Roy was a superb mechanic, a methodical master of his trade. For an hour I respectfully watched him work to try and learn something of the mysteries of the internal-combustion engine. I saw instead his oil-blackened fingers pluck away the veil to reveal that there was no mystery, only simplicity.
Job done, I invited him up to the house for a meaningful drink. He didn’t need asking twice. Invited to sit, he conscientiously placed yesterday’s Daily Telegraph between his oily backside and the sofa cushions. I made the fire up then went to the kitchen and poured us each a monster pastis with one ice cube and a squirt of tap water for the sake of decency. It was Burns Night so I proposed a toast to the lassies. Roy’s features expressed humorous resignation as we clinked glasses. I proposed a secondary toast to Virginia Woolf, whose birthday it was. Roy was reasonably happy to clink glasses to that too. Then, for good measure, I said, ‘The Queen!’ This unfortunately set him off on another of his astonishing, monomaniacal, conspiracy-theory rants, this one about the royal family.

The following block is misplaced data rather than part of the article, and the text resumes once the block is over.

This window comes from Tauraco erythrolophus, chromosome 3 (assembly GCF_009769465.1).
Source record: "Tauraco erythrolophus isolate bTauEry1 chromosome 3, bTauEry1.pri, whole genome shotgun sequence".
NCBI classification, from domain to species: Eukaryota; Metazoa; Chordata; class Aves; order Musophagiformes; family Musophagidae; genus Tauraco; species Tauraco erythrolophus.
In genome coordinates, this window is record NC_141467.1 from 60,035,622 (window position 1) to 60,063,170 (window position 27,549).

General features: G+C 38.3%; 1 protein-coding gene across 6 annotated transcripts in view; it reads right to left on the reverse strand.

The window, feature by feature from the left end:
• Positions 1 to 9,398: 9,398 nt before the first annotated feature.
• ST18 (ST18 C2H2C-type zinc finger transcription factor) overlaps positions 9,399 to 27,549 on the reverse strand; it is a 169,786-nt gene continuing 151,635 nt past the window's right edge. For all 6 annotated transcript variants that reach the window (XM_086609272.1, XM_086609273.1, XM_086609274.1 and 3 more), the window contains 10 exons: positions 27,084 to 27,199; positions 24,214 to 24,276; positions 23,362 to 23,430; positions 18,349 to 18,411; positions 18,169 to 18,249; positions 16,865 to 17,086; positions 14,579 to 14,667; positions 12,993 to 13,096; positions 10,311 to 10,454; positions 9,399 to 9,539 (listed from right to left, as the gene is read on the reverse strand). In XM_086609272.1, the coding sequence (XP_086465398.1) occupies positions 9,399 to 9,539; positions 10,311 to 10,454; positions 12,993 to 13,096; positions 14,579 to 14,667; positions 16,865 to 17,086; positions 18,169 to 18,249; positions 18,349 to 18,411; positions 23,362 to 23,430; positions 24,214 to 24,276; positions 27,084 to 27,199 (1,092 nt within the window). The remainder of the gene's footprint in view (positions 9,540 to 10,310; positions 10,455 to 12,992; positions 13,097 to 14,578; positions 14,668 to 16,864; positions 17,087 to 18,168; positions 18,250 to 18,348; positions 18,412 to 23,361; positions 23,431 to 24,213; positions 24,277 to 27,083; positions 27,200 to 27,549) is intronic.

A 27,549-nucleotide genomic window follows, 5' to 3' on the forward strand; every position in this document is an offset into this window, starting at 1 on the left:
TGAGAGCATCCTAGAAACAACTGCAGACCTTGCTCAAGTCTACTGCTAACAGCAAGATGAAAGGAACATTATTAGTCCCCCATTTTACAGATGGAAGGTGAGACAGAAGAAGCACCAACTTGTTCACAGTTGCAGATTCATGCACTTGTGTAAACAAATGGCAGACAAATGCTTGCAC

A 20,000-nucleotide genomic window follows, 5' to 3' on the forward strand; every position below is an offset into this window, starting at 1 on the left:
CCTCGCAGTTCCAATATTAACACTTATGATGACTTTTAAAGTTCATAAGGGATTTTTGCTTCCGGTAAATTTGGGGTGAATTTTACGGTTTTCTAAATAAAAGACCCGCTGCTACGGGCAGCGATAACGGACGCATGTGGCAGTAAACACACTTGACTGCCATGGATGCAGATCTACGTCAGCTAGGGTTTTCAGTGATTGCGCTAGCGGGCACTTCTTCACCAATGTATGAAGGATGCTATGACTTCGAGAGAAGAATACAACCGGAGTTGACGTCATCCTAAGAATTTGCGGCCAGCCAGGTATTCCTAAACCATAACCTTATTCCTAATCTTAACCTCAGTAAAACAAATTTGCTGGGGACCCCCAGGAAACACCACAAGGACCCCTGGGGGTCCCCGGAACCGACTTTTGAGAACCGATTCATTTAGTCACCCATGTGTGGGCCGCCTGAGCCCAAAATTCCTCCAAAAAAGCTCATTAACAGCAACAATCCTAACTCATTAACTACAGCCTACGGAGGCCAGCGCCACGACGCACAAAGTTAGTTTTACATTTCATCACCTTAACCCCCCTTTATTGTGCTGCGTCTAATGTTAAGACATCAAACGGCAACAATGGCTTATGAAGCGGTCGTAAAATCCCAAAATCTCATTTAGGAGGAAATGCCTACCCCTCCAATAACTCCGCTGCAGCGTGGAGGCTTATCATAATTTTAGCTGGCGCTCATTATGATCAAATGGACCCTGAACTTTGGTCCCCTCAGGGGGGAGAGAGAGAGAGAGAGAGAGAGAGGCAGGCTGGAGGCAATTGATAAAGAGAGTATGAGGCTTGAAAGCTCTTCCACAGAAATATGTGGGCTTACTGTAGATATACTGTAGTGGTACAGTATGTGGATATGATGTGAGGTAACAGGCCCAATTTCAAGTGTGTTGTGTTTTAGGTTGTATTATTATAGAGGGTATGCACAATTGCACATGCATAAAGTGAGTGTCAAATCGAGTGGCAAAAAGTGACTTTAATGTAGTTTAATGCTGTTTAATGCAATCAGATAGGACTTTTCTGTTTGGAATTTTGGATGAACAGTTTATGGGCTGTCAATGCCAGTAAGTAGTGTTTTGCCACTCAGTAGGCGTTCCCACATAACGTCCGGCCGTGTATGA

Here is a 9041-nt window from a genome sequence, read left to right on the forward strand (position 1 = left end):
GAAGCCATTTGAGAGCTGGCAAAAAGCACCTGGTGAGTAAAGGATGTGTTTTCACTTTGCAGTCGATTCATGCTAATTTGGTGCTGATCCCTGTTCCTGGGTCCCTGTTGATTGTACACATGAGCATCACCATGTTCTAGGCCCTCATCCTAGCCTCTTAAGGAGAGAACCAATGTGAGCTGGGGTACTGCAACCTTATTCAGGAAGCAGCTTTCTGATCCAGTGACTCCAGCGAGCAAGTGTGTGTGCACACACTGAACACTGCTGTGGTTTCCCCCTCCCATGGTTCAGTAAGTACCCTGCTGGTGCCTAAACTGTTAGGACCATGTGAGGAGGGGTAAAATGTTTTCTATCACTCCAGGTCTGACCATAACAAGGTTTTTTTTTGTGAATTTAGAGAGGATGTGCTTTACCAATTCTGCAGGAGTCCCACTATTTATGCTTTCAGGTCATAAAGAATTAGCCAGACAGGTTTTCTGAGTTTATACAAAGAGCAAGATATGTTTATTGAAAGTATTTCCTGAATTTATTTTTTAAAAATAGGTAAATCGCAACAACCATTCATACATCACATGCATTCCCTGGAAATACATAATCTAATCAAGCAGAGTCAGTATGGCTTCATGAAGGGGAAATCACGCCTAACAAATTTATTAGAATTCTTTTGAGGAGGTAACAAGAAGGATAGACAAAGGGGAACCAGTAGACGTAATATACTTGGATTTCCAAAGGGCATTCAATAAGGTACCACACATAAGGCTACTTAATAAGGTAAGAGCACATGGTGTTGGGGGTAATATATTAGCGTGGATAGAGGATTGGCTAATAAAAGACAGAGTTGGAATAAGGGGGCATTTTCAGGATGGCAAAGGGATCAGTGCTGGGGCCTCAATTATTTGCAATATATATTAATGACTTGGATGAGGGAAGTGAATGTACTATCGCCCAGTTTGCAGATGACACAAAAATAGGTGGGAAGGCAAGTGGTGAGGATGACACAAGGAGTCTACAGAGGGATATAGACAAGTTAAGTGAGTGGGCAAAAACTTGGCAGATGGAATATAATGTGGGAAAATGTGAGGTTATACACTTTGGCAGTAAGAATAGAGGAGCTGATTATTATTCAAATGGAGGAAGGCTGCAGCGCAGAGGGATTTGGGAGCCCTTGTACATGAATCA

Earlier in the day he’d stopped work and bored me senseless for an hour with an impassioned speech about a secret cabal operating at the heart of the world’s financial institutions, which effectively runs the world for its own diabolical ends. He had divulged the identity of one of the cabal’s members: none other than our former prime minister, Sir John Major. For a man who was once turned down for a job as a bus conductor, it was an astonishing leap by any standards. But that revelation was nothing compared with the one he now proceeded to unfold concerning Her Majesty.